For femoral nerve block (FNB), patients were placed in supine position. The ultrasound probe was placed inferior to the inguinal ligament and the femoral nerve was appeared as an oval hyperechoic structure which was lateral to femoral artery.24 Insert the needle from the lateral edge of the probe with an in-plane approach. The trace and the tip of the needle could be well visualized as it approached the target nerve. Correct needle position was confirmed when 2 ml of saline spread as an expanding hypoechoic area surrounding the nerve. Subsequently, 15 ml of 0.4% ropivacaine was injected with repeated negative aspiration.
For obturator nerve block (ONB), patients lay supine with the hip externally rotated. The transducer was positioned at the proximal thigh inferior to the inguinal ligament. The anterior division was seen as a hyperechoic and oval structure between the adductor longus and brevis muscles. The posterior division was between the adductor brevis and magnus muscles.24 With in-plane technique, the needle was ﬁrst directed into the fascial plane between the adductor brevis and magnus muscles and 5 ml of 0.4% ropivacaine was injected at this location. Then the needle was withdrawn to the superficial plane between the adductor longus and brevis muscles and 5 ml of 0.4% ropivacaine was administered.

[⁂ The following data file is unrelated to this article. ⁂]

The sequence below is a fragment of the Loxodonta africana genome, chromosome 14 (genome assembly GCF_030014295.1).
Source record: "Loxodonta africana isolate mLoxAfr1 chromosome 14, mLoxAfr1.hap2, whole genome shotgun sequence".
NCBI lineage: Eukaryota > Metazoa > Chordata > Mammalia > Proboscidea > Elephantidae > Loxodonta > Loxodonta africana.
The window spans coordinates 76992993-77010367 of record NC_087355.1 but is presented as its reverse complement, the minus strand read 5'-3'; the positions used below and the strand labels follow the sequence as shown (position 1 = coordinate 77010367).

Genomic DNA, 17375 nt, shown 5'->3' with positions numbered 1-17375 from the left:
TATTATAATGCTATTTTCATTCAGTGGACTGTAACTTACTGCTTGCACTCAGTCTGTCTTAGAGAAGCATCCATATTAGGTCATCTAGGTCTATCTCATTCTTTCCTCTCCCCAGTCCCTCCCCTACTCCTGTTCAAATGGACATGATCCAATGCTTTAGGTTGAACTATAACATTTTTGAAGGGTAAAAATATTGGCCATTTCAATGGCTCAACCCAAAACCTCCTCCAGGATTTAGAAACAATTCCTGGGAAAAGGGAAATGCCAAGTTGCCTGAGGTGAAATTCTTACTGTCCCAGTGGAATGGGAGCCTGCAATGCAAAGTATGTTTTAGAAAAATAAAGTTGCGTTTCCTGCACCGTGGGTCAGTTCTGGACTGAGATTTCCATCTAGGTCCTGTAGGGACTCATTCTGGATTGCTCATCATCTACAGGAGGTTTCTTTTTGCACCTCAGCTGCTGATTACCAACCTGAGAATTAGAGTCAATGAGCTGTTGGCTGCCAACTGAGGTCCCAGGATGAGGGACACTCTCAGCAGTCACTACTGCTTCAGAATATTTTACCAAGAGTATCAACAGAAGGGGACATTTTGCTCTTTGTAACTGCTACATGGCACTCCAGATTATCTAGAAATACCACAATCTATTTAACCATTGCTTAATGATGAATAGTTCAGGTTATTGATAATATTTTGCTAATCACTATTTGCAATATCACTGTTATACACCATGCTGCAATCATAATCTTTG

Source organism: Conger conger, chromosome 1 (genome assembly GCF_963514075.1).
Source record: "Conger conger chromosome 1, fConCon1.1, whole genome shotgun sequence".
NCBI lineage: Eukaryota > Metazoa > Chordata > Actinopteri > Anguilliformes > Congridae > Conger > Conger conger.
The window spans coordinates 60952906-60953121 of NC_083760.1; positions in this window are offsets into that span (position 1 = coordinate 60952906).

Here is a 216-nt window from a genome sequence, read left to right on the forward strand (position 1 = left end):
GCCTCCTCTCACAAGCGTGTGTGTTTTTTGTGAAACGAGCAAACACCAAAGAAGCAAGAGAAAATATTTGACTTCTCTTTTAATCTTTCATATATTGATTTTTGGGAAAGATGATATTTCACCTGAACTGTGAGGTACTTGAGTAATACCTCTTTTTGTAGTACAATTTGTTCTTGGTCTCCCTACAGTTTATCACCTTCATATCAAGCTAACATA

For lateral femoral cutaneous nerve block (LFCNB), patients were placed supine. The linear probe was placed on the inguinal crease and moved towards the anterior superior iliac spine. The lateral femoral cutaneous nerve was appeared as hyperechoic structure between the fascia lata and iliaca.24 Insert the needle in a lateral-to-medial direction with in-plane approach. Subsequently, 5 ml of 0.4% ropivacaine was injected with repeated negative aspiration.
Blood flow images by LSCI and pinprick sensory scores were recorded every 5 min (t=5, t=10, t=15, t=20, t=25, t=30) for 30 min starting from the completion of local anesthetics injection. At each time point, LSCI monitoring was performed prior to pinprick sensory tests. Pinprick sensory tests were performed with a 22 gauge blunt needle on the skin innervated by the femoral nerve (anterior aspect of the midthigh), obturator nerve (medial aspect of the midthigh), and lateral femoral cutaneous nerve (lateral aspect of the midthigh).25 26 The pinprick sensory measurement was performed bilaterally with the same pinprick stimulus. The rating scale for pinprick sensory blockade was 1 (sensation) and 0 (no sensation). Blood flow images and pinprick sensory test scores were obtained individually by two investigators for each patient (LSCI: X.W.; pinprick sensory tests: D.W.). The two investigators were blinded to each other’s assessments. Haemodynamic data including non-invasive blood pressure, heart rate, and oxygen saturation were also recorded at each time point.